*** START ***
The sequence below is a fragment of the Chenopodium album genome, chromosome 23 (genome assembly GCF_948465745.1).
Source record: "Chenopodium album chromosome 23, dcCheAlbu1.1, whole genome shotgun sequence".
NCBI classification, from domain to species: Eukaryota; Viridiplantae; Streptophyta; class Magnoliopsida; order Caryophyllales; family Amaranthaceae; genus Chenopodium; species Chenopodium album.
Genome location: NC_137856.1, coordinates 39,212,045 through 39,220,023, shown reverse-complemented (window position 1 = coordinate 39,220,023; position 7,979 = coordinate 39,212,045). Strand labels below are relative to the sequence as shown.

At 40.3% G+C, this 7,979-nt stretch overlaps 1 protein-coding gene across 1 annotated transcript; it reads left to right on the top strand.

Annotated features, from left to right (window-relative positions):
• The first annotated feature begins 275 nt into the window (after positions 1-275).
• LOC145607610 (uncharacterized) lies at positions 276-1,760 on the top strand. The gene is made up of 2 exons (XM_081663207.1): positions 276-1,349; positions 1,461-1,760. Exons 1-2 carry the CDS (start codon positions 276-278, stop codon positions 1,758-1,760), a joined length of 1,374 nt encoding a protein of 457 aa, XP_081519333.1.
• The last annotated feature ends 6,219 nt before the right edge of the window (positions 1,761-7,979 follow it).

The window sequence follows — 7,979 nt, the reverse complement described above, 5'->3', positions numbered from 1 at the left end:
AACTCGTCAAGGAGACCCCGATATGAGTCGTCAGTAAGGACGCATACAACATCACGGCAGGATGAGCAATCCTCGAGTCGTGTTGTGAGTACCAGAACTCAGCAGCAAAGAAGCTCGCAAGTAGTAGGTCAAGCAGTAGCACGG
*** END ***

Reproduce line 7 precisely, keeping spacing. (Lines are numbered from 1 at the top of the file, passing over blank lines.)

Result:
• The first annotated feature begins 275 nt into the window (after positions 1-275).